________________ CM . . . . Volume XX Number 21. . . .January 31, 2014


Tails Don’t Lie: A Decade of Dog Cartoons. (70 in Dog Years).

Adrian Raeside.
Madeira Park, BC: Harbour Publishing, 2013.
127 pp., trade pbk., $12.95.
ISBN 978-155017-599-8.

Subject Headings:
Dogs-Caricatures and cartoons.
Canadian wit and humor, Pictorial.

Grades 4 and up / Ages 9 and up.

Review by Dave Jenkinson.

***½ /4



In his “Introduction” to Tails Don’t Lie, Raeside explains: “Compiled from ten years of The Other Coast comic strip, Tails Don’t Lie is a collection of cartoons on all things doggy– a sideways look at the shedding, drooling, farting, bed-hogging, hairy contradictions we share our lives with.” This cartoon collection is dedicated “To Koko and Sakura – who have both passed over to the Rainbow Bridge, where I’m sure Sakura is chasing anyone bigger than herself and Koko has found a warm flowerbed to sleep in.” If the term “Rainbow Bridge” seems familiar, that’s because Raeside is also the author of The Rainbow Bridge: A Visit to Pet Paradise in which a seven-year-old boy copes with the death of his dog, Koko.

internal art     Sakura, a Papillon, and Koko, a Border Collie (mixed with some other breeds, evidently), feature in a great many of the cartoons. Most pages contain three full-colour cartoons, with the humour in each cartoon being revealed in one to four panels. Occasionally, a page will have two six-panel cartoons that are used to tell a longer funny “story”. (Think daily newspaper strip vs. longer weekend cartoon strip.) Sometimes Raeside has the dog-related humour being told from the perspective of humans, other times from a dog’s point of view and, in still other cases, from both perspectives.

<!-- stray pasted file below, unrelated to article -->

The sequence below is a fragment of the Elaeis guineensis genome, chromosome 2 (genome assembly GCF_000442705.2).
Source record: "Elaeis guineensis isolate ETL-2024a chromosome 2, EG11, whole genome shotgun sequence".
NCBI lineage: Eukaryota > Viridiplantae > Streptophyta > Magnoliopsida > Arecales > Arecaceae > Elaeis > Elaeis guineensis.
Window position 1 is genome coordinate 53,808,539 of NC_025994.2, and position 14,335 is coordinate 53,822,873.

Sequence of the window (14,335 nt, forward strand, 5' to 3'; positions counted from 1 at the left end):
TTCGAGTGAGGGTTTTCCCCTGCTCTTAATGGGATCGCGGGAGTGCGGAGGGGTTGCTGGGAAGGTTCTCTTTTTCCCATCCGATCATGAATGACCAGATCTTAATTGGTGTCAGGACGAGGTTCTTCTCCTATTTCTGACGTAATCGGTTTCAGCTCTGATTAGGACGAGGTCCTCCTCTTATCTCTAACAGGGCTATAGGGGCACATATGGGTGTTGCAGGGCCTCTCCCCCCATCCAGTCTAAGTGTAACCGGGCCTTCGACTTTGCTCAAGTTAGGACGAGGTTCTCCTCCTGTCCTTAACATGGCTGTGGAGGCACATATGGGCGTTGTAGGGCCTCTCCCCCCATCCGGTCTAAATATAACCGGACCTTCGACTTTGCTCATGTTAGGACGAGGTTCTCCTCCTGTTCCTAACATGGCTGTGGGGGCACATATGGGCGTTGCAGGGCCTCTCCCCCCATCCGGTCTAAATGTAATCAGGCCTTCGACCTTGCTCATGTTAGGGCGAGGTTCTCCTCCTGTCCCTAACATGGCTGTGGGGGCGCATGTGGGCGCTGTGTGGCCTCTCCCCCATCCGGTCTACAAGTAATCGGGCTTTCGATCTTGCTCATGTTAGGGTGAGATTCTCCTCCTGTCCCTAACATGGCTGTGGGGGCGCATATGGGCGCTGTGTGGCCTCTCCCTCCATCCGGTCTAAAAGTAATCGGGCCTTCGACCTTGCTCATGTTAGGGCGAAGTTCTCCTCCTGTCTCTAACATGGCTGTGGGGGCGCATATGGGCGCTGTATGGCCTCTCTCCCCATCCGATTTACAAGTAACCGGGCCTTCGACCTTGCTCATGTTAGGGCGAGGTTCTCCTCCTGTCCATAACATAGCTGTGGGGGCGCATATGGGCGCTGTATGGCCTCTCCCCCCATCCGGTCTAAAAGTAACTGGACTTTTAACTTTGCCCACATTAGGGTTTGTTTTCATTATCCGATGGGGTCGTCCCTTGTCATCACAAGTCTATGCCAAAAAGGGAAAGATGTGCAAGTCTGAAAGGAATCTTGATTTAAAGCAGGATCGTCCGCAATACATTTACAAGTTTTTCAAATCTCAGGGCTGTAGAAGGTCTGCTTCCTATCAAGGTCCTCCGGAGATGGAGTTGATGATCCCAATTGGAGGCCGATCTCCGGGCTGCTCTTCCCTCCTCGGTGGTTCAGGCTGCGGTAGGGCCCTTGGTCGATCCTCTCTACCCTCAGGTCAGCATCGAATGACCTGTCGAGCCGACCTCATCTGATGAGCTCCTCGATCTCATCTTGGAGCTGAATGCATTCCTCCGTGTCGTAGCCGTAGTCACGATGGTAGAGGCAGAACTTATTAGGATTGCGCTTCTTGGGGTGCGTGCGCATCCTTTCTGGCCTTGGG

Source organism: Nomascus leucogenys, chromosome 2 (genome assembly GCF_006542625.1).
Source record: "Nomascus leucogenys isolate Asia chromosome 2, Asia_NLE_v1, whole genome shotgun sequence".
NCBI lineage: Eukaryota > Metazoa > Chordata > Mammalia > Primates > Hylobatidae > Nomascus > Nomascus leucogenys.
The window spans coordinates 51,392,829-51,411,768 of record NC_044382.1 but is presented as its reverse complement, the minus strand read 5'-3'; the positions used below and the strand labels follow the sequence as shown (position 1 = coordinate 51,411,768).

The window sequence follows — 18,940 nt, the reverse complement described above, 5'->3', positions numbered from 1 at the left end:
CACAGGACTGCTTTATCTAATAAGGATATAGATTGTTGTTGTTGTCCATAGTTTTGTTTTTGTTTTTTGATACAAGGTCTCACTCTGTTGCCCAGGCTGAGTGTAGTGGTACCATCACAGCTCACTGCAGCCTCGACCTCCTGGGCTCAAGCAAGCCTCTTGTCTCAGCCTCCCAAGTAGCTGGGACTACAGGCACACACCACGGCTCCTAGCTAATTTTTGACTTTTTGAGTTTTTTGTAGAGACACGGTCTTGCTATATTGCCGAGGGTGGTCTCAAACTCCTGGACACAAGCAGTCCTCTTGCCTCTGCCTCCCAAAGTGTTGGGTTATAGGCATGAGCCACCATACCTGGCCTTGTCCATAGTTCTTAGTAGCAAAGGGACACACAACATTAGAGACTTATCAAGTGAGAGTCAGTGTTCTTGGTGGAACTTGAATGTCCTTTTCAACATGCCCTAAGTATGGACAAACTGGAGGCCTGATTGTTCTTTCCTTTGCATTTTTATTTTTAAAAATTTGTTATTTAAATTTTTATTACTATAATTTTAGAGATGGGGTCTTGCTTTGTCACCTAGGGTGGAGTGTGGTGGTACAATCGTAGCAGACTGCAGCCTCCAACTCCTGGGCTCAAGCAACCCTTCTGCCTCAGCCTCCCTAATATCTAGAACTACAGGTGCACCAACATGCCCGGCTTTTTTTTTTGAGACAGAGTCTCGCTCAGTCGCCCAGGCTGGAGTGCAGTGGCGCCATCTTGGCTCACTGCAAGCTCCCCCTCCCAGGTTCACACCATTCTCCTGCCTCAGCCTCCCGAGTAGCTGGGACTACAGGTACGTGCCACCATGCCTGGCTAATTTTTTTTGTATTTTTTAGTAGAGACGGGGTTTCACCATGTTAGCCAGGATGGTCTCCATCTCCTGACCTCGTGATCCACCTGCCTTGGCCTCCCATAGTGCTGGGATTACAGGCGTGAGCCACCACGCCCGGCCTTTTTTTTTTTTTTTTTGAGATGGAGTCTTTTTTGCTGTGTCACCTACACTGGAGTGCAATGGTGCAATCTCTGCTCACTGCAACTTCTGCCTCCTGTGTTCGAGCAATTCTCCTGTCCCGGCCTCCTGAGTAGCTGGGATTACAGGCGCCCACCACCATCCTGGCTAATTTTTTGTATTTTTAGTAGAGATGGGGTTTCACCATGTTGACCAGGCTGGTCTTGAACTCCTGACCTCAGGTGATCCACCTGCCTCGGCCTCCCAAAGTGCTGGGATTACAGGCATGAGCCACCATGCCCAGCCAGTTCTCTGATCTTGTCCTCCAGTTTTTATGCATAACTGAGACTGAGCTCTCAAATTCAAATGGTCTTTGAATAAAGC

internal art      Raeside’s cartoons reveal that he is definitely an excellent observer of dog behaviour, but they also show his ability to view the world (especially humans) through canine eyes. While still maintaining a sense of humour, Raeside occasionally uses his art to comment on some of the negative treatment of dogs, including their abandonment (and the positive flip side, animal shelters and adoption), puppy mills, choke collars, tail docking and non-exercise.

internal art      In public libraries, newspaper cartoon collections usually end up being shelved in the adult collection while school libraries with a narrow curriculum focus in their collection development often won’t purchase them at all. But dogs (and other pets) are vital parts of children’s life and development. A sense of responsibility and caring, experiencing unconditional love and a one-way sharing of secrets, plus experiencing and dealing with (often first) grief are just some of the benefits a child receives from having a pet. Consequently, from time to time, public libraries need to temporarily move some of their cartoon books to the children’s/YA sections while school libraries need to loosen the curriculum purse strings and provide some humour and life connections via books like Tails Don’t Lie.

Highly Recommended.

Dave Jenkinson, CM’s editor, has shared his Winnipeg, MB, home (and couch) with many dogs through the years.

To comment on this title or this review, send mail to cm@umanitoba.ca.

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